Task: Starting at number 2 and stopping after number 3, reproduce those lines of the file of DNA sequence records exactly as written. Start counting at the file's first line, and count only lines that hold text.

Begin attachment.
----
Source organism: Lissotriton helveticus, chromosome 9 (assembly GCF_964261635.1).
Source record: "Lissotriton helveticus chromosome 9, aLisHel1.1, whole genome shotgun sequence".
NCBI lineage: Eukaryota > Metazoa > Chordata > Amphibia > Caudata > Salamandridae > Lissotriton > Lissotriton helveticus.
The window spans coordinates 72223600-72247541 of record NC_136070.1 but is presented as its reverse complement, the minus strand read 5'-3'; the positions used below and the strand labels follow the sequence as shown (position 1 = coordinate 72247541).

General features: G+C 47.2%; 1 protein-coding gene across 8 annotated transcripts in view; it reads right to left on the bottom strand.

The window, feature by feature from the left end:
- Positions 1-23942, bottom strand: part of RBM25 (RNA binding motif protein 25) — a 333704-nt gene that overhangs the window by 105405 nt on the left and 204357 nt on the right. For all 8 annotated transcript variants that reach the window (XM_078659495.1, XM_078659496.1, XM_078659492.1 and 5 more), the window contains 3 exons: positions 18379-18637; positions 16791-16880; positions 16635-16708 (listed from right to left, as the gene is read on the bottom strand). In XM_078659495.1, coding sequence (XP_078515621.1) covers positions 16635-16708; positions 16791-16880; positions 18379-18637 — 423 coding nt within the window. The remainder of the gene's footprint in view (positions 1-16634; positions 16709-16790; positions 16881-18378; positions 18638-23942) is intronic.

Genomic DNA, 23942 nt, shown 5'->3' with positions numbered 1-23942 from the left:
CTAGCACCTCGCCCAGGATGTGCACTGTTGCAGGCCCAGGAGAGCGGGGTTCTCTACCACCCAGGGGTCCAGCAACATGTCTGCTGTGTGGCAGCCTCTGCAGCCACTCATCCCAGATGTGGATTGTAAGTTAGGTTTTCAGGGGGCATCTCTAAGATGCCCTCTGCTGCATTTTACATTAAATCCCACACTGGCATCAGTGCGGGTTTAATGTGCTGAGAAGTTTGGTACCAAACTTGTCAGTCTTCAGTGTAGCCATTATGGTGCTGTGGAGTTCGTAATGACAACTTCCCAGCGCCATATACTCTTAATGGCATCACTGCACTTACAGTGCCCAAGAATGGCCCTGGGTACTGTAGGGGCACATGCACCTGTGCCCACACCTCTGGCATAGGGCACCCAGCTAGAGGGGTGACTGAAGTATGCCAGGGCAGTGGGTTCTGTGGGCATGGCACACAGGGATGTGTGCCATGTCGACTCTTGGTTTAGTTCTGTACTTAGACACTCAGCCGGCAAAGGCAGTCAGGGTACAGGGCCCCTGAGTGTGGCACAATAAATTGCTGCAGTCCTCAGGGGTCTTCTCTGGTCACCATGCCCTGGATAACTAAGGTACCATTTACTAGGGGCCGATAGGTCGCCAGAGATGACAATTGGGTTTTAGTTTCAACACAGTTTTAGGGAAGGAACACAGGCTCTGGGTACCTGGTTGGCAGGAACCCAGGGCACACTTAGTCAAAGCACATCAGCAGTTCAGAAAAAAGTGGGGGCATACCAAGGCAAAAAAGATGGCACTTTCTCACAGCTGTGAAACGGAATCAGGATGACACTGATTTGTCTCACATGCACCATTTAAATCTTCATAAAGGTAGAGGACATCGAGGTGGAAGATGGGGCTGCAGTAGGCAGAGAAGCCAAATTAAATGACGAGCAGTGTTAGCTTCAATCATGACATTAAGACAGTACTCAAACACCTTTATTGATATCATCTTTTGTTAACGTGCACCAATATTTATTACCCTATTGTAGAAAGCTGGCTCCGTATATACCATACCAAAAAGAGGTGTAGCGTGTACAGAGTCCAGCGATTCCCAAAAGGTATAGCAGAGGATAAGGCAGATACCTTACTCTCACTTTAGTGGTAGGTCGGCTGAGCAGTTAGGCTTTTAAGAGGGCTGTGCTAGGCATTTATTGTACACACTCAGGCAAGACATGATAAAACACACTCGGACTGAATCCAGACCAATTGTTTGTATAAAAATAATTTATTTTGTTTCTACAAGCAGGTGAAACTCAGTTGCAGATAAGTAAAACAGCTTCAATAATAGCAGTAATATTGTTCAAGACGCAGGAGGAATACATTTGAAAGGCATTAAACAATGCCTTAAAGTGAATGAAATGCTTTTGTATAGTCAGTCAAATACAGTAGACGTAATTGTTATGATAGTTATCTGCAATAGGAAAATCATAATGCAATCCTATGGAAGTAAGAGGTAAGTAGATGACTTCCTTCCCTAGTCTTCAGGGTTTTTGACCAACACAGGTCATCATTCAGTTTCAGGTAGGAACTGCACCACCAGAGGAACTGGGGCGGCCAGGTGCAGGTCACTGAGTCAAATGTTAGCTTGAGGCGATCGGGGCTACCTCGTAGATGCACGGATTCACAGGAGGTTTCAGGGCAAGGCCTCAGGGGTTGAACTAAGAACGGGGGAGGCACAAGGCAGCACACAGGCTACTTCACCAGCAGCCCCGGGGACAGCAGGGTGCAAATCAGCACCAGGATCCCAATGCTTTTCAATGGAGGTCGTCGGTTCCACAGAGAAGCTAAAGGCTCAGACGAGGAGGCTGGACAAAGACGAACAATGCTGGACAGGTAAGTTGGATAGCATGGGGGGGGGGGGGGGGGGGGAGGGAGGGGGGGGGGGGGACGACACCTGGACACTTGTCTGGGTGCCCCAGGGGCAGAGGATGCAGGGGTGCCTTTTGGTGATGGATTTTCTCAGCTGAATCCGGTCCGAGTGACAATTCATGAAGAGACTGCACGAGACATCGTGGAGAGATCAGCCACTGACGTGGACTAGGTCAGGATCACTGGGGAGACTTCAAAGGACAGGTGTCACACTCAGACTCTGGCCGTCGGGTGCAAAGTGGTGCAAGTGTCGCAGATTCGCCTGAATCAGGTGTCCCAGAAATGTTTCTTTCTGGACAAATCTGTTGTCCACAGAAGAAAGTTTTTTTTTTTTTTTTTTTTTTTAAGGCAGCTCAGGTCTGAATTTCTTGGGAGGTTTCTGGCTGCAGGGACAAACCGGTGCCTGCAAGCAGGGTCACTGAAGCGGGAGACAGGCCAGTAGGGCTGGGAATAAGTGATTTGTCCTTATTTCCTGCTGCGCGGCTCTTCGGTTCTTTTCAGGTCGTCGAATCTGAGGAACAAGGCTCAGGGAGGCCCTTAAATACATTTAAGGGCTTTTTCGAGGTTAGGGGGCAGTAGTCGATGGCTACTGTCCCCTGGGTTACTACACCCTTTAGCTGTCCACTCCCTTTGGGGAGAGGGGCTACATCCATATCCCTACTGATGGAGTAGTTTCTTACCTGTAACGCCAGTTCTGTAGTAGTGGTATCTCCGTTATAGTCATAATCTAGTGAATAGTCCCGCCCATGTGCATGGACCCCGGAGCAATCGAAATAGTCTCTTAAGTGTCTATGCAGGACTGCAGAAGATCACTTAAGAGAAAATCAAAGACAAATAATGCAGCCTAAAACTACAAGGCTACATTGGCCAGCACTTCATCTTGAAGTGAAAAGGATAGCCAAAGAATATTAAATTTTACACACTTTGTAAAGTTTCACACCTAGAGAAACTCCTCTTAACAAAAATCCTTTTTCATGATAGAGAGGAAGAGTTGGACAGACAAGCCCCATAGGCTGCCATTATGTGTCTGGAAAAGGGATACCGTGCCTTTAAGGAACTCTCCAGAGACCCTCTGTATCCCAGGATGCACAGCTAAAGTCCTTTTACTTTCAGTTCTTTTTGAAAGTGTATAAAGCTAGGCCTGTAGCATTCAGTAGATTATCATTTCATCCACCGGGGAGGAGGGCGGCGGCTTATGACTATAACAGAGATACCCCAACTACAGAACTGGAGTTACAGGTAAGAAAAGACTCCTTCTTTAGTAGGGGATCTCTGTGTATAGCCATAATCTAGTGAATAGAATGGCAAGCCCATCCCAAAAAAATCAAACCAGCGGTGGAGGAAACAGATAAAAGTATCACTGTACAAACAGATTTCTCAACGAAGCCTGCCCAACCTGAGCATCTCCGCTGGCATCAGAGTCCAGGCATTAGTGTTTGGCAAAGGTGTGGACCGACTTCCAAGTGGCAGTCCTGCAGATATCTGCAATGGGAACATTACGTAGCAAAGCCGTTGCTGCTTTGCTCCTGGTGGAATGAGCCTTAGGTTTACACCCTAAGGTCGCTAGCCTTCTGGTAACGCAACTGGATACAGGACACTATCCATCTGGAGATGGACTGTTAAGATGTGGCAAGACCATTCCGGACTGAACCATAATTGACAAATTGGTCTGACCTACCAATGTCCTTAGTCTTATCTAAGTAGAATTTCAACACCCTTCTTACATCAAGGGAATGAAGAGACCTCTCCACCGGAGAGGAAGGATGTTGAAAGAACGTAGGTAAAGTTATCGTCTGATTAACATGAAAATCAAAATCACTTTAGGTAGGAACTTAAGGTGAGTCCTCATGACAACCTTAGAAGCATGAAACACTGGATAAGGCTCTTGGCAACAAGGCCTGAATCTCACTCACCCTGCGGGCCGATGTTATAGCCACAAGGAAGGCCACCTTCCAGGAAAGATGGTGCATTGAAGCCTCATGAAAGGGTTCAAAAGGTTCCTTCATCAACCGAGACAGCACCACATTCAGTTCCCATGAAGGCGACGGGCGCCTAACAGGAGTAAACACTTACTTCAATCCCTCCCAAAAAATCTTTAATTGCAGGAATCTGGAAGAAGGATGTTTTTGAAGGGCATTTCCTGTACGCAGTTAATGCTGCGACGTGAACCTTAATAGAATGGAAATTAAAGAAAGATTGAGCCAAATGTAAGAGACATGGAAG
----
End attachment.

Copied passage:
Source record: "Lissotriton helveticus chromosome 9, aLisHel1.1, whole genome shotgun sequence".
NCBI lineage: Eukaryota > Metazoa > Chordata > Amphibia > Caudata > Salamandridae > Lissotriton > Lissotriton helveticus.